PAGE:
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Snapshot: Stone Forest

By in Travel on

Editor's note: GoKunming contributor Adam Crase is an American photographer based in Guangdong province. He travels extensively in China in search of unseen angles and perfect shots. Adam recently published his first book — a large format collection entitled "Dongguan, China 中国东莞".

He is currently working on a revised second edition and putting together shots for another book. More of Crase's images can be seen at his website Kung Fu Imaging and he can also be found on Facebook (requires proxy).

Yunnan's Stone Forest (石林) is part of a vast Karst landscape that stretches from central China south into Vietnam, Laos and Thailand. Recognized as a UNESCO World Heritage Site in 2007, the Stone Forest has been developed into one of China's most popular tourist destinations.

The most popular areas of the Stone Forest can become quite crowded, especially during the summer months. However, because the park is so large, it is not particularly difficult to find lonely paths snaking through the limestone landscape.

When GoKunming first did a write-up of the area, way back in 2010, visits to the park had just topped three million annually for the first time. This year in July alone, the scenic area drew close to one million tourists.

Although the Stone Forest's Karst formations are the main attraction, employees dressed in traditional Yi clothing are another big draw for many visitors. Every day there are dozens of singing and dancing performances around the park.

Some of these productions are based on traditional Yi stories. One of the most popular is the legend of an Yi woman torn between two men — the man she loves, the other her betrothed.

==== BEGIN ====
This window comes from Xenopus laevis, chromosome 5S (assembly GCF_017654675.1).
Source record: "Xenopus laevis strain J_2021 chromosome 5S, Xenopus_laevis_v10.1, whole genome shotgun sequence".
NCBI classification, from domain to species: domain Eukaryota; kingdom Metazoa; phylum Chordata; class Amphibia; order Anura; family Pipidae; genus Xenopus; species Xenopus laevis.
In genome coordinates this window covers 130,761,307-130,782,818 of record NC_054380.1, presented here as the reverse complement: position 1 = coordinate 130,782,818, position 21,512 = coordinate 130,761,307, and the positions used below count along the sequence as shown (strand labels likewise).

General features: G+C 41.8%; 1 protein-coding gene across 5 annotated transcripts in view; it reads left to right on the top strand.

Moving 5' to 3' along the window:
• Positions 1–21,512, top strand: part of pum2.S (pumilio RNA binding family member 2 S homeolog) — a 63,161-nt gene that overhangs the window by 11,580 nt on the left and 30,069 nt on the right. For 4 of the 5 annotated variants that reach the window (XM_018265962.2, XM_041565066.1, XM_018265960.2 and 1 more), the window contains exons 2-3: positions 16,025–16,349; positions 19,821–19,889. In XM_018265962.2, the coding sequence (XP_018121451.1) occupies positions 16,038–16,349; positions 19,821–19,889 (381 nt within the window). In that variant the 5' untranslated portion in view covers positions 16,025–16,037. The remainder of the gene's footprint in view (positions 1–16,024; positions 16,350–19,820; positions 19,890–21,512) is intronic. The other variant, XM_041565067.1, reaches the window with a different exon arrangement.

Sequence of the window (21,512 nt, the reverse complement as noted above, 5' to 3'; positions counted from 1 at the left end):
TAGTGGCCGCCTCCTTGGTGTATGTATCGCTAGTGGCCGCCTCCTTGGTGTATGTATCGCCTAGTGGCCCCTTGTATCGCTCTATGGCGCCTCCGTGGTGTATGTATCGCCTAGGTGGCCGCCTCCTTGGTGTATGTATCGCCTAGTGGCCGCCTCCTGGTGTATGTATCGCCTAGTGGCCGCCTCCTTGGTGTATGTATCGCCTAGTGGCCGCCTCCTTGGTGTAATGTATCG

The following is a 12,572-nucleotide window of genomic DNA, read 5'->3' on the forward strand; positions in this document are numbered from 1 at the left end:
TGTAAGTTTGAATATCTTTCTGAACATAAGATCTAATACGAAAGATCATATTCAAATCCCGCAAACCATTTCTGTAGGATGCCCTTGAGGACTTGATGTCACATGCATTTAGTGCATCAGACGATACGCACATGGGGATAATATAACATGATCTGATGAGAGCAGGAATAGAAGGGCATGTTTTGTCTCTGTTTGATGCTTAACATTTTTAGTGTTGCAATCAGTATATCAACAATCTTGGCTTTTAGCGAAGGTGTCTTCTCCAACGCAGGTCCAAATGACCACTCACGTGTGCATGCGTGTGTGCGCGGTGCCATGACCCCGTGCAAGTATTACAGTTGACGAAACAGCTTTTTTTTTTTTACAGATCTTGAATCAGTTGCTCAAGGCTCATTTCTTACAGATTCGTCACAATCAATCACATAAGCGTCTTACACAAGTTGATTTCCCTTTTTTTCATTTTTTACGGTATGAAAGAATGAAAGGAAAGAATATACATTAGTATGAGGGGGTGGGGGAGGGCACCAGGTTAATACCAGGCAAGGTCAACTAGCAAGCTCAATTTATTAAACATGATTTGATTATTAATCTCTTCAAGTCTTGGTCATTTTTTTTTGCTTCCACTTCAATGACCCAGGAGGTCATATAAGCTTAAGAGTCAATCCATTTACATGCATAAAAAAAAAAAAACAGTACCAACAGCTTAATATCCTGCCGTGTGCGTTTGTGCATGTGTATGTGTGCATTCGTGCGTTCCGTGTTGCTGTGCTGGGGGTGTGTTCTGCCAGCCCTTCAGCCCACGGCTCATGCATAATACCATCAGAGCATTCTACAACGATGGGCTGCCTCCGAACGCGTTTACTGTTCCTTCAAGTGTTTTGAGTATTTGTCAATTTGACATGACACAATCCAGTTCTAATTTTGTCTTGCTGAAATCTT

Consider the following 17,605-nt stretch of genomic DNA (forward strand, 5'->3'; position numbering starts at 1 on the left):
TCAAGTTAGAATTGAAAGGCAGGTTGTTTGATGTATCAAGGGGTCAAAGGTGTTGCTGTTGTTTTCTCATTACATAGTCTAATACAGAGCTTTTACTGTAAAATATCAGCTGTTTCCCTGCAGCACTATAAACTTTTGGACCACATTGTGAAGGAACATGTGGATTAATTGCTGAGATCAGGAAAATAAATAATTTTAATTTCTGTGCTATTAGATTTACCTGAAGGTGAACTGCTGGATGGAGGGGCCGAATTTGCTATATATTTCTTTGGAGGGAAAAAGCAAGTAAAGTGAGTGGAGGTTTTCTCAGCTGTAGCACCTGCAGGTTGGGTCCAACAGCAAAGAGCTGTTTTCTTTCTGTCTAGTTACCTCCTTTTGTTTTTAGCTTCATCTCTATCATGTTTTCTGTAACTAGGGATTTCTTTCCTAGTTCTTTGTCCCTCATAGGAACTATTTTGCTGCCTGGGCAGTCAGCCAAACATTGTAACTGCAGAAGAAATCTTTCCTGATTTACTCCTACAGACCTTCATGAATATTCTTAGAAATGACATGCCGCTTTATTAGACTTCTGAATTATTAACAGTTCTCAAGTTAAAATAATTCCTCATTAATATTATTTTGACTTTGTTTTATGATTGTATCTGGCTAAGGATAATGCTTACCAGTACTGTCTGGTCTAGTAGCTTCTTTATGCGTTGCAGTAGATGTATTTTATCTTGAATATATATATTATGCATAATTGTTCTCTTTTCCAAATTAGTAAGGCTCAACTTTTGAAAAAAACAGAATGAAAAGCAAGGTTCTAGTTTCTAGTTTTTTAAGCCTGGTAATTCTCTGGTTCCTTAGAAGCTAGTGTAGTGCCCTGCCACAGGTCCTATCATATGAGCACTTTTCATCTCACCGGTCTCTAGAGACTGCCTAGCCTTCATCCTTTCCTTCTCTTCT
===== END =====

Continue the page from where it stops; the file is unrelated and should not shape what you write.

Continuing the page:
When the story's heroine, Ashima (阿诗玛), chooses her lover over the man she has been promised to, her jilted suitor drowns her by magically making a nearby river flood. After her death, Ashima is transformed into one of the Stone Forest's iconic monoliths.

The busiest time in the park, for photographers at least, is during dawn and dusk. At these times, fading light and long shadows can make for fantastic photos.

Despite, or perhaps due to, its ever-growing popularity, local and provincial governments are increasingly staging events beyond simple song and dance routines.

In 2013, events held inside or nearby the Stone Forest have included a celebration of the Torch Festival as well as a "Hot Air Balloon Festival" where a man set a world record by tightrope walking between two balloons.

Staged attractions — which recently saw the addition of Yi bullfighting — are not necessarily what many have in mind when visiting an area of natural splendor. Luckily, the Stone Forest is large enough to provide those seeking solitude or calm with plenty of options.

If you plan to travel to the Stone Forest it can easily provide you with a full day of sightseeing and hiking, perhaps capped off by smoking a traditional Yunnanese bong.

Images: Adam Crase

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